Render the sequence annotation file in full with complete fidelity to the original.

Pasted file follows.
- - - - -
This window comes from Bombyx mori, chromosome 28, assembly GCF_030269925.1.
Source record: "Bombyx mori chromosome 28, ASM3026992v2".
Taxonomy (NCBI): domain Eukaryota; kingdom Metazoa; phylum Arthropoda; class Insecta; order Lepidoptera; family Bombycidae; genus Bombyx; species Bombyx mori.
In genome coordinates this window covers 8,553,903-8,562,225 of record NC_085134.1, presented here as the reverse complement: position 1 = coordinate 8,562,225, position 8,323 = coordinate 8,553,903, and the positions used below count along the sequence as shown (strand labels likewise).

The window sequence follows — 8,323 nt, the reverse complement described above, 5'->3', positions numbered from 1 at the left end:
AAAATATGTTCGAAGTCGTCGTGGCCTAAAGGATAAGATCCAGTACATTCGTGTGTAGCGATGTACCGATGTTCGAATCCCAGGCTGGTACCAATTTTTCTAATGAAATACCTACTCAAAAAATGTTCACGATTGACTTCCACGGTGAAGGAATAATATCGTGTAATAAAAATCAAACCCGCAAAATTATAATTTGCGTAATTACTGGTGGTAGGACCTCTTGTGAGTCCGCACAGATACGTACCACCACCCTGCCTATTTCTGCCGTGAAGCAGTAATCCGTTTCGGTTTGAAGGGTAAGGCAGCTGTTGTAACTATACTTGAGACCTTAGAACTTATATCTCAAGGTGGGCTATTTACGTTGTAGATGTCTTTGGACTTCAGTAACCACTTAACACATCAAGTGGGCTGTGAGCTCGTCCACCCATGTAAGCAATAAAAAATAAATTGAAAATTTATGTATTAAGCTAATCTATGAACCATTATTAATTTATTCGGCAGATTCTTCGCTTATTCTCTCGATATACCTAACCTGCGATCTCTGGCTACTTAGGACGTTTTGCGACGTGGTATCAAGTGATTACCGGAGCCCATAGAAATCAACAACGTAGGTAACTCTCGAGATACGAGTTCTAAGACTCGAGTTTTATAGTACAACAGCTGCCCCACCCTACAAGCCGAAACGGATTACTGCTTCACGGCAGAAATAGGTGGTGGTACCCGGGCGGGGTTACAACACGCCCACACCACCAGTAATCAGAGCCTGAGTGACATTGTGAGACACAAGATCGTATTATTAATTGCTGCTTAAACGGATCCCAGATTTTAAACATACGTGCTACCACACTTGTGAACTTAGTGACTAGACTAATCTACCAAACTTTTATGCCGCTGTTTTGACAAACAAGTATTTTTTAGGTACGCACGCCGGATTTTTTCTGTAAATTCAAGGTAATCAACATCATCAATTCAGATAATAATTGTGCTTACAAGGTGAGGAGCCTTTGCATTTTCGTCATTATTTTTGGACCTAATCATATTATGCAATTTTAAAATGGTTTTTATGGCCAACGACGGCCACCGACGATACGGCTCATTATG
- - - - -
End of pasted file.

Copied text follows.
This window comes from Bombyx mori, chromosome 28, assembly GCF_030269925.1.
Source record: "Bombyx mori chromosome 28, ASM3026992v2".
Taxonomy (NCBI): domain Eukaryota; kingdom Metazoa; phylum Arthropoda; class Insecta; order Lepidoptera; family Bombycidae; genus Bombyx; species Bombyx mori.
In genome coordinates this window covers 8,553,903-8,562,225 of record NC_085134.1, presented here as the reverse complement: position 1 = coordinate 8,562,225, position 8,323 = coordinate 8,553,903, and the positions used below count along the sequence as shown (strand labels likewise).

The window sequence follows — 8,323 nt, the reverse complement described above, 5'->3', positions numbered from 1 at the left end:
AAAATATGTTCGAAGTCGTCGTGGCCTAAAGGATAAGATCCAGTACATTCGTGTGTAGCGATGTACCGATGTTCGAATCCCAGGCTGGTACCAATTTTTCTAATGAAATACCTACTCAAAAAATGTTCACGATTGACTTCCACGGTGAAGGAATAATATCGTGTAATAAAAATCAAACCCGCAAAATTATAATTTGCGTAATTACTGGTGGTAGGACCTCTTGTGAGTCCGCACAGATACGTACCACCACCCTGCCTATTTCTGCCGTGAAGCAGTAATCCGTTTCGGTTTGAAGGGTAAGGCAGCTGTTGTAACTATACTTGAGACCTTAGAACTTATATCTCAAGGTGGGCTATTTACGTTGTAGATGTCTTTGGACTTCAGTAACCACTTAACACATCAAGTGGGCTGTGAGCTCGTCCACCCATGTAAGCAATAAAAAATAAATTGAAAATTTATGTATTAAGCTAATCTATGAACCATTATTAATTTATTCGGCAGATTCTTCGCTTATTCTCTCGATATACCTAACCTGCGATCTCTGGCTACTTAGGACGTTTTGCGACGTGGTATCAAGTGATTACCGGAGCCCATAGAAATCAACAACGTAGGTAACTCTCGAGATACGAGTTCTAAGACTCGAGTTTTATAGTACAACAGCTGCCCCACCCTACAAGCCGAAACGGATTACTGCTTCACGGCAGAAATAGGTGGTGGTACCCGGGCGGGGTTACAACACGCCCACACCACCAGTAATCAGAGCCTGAGTGACATTGTGAGACACAAGATCGTATTATTAATTGCTGCTTAAACGGATCCCAGATTTTAAACATACGTGCTACCACACTTGTGAACTTAGTGACTAGACTAATCTACCAAACTTTTATGCCGCTGTTTTGACAAACAAGTATTTTTTAGGTACGCACGCCGGATTTTTTCTGTAAATTCAAGGTAATCAACATCATCAATTCAGATAATAATTGTGCTTACAAGGTGAGGAGCCTTTGCATTTTCGTCATTATTTTTGGACCTAATCATATTATGCAATTTTAAAATGGTTTTTATGGCCAACGACGGCCACCGACGATACGGCTCATTATG